5. Plaid Henley Blouse, $63.06, LOFT
An elegant take on the plaid shirt, with a delicate print and muted colours.
Do you crave plaid in the fall? What's your favourite way of wearing a plaid shirt?
For more styling ideas, check out this post on How to work the Graphic tee trend. And for fall outfit inspiration, check out Kate Beckinsale and Reese Witherspoon.
My parents recently brought some old albums out of storage. I flipped through the pages, eager to share them with my children and point out any similarities in our appearances. But as I studied the pictures, there was only one thing I could focus on: how deliriously happy I looked when I was aged 4 and under! It was a side of myself that I had completely forgotten — silly, animated and completely uninhibited. Looking at teeny me, I wondered — when was my carefree grin replaced with a downward glance and a shy smile? How did I get from there to here?
I'm a people-pleaser.
Did I notice that adults liked it better when I was quiet and docile?
Was it because I was the only South Asian child in my class and wanted to blend into the background instead of being different from the other kids?
Had I taken risks as a child and been scared off — realizing that it was safer to listen to grown-up advice than to follow my own impulses?
Figuring this out is especially important to me because I have a seven-year old daughter who mirrors me in many ways. And I’m happy with that — we’re thoughtful, super considerate of our loved ones, and we go out of our way to make sure everyone feels included in social situations. So yes, I want her to be like me. But I also want her to be MORE than me. I want her to retain her confidence and independence — I don’t want her sparkle to be dimmed.
I want to start building up her self-esteem at a young age — which means educating myself in the best ways to help my daughter. This is why I’m so happy to tell you about Dove's Be Your Beautiful Self Program.
Dove conducted global studies and found that 9 out of 10 girls want to change at least one aspect of their appearance, and that 6 out of 10 girls avoid participating in activities because they feel bad about their looks. Dove wants to help girls develop their body confidence and self-esteem, and have committed to a goal of reaching 15 million young people by the end of 2015.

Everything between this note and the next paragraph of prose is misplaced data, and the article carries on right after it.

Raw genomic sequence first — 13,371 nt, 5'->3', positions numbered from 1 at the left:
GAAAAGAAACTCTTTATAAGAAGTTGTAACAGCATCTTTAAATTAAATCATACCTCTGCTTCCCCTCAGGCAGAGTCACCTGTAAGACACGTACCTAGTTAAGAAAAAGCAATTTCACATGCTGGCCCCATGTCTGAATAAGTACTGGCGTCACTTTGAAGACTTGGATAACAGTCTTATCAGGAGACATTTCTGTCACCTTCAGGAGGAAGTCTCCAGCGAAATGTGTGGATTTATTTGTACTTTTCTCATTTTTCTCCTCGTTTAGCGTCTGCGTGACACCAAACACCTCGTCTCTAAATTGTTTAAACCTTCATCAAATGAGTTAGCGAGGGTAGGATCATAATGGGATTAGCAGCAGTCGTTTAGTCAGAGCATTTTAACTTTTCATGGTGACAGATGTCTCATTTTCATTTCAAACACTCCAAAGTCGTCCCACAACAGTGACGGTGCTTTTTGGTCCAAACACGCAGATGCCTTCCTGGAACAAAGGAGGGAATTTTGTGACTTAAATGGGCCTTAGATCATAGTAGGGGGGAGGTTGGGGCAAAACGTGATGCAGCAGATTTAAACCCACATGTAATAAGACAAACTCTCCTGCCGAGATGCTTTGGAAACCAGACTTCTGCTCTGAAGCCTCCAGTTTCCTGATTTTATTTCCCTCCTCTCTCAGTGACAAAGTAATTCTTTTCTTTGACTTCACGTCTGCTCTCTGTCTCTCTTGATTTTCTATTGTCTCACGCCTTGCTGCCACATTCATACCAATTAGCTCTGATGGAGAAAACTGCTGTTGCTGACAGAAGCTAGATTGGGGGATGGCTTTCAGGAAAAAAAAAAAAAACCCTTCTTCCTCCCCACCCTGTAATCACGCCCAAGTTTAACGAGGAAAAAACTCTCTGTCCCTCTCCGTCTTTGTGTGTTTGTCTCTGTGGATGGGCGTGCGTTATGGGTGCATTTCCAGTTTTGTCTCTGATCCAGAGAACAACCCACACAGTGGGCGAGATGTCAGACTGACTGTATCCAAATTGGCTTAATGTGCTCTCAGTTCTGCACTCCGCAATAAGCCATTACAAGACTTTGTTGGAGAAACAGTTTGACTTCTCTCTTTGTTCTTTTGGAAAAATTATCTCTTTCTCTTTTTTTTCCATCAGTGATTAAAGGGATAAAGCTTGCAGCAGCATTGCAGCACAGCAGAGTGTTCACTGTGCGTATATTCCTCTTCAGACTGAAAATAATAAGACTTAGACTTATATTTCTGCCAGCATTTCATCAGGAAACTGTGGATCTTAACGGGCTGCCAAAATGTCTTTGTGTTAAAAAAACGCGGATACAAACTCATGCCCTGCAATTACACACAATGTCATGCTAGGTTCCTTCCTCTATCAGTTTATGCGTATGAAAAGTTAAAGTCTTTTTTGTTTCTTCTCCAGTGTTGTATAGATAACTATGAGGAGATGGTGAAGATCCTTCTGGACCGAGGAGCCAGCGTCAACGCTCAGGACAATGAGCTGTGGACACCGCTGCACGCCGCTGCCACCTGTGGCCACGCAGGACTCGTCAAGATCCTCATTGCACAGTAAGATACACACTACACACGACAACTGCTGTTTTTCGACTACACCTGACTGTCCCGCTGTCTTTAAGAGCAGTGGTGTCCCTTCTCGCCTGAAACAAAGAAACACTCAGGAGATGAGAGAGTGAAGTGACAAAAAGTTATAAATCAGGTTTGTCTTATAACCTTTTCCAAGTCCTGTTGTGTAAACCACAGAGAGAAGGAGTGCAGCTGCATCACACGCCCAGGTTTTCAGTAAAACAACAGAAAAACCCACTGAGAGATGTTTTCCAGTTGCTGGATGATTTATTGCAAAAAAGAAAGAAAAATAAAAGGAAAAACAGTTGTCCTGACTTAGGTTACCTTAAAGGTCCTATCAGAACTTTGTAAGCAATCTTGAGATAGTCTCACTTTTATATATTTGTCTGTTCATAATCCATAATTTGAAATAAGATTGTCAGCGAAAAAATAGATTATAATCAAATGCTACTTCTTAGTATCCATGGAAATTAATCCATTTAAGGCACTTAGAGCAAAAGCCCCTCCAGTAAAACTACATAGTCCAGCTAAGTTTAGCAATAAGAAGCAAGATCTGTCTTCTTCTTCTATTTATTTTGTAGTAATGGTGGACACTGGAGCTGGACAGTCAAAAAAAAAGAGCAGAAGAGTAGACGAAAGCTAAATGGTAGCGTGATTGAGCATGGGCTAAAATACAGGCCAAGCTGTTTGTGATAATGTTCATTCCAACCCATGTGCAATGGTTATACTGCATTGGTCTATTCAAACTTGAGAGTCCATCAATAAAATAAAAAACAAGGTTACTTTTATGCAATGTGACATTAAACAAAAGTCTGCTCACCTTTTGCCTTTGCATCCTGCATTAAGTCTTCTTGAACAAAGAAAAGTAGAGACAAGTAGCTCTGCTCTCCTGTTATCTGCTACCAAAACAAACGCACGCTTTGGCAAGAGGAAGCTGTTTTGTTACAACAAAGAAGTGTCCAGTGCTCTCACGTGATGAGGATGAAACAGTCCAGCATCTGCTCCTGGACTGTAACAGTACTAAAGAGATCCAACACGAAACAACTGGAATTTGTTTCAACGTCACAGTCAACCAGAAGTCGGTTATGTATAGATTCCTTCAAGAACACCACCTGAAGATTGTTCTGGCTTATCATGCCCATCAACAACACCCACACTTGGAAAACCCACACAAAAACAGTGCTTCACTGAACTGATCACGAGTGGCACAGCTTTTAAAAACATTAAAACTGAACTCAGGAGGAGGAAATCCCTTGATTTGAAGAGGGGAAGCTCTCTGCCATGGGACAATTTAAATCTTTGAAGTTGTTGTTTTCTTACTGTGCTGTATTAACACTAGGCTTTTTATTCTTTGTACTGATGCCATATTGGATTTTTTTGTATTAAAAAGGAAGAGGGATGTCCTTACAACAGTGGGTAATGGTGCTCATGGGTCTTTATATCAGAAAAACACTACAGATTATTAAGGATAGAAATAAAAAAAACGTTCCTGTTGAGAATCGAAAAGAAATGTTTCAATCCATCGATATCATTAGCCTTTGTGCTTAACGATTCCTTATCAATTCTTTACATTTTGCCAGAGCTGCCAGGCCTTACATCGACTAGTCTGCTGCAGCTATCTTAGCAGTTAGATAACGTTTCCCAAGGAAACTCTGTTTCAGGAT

As part of that social mission, Dove will be providing a series of Self-Esteem Workshops for mothers and daughters across Canada in October 2014, with YMC and #YMCCommunity Bloggers as hosts.
Some of the questions that will be covered in workshops — and that you can also discuss at home with your daughters include:
These conversation starters help promote discussion around the idea that we shouldn't have to fit a certain mould to be happy — and to be hyper-aware that many images seen in the media are neither attainable or realistic. It's so important for children to understand that with digital images: Nobody looks like that! Even the person in the picture doesn't really look like that!
This is perfectly demonstrated in Dove's award-winning Evolution video, which illustrates how a person's image is cosmetically and digitally altered before being used in advertising:
I look forward to hosting a Dove Self-Esteem workshop and getting the chance to discuss these important issues with other mothers and daughters. It took time for my confidence to re-emerge — it's only in my 30s that I've become more willing to take on risks and challenges. Motherhood and blogging have helped me overcome my self-consciousness — I'm no longer afraid to stand out or be different. Hopefully, by focusing on self-esteem from a young age, my daughter will always feel strong and this will never be an obstacle for her.
Visit our 'self-esteem resource page' for helpful info on how to talk with your daughter about real beauty and self-esteem.
We need you to be a part of the Dove mission to improve the self-esteem of over 15 million girls by 2015.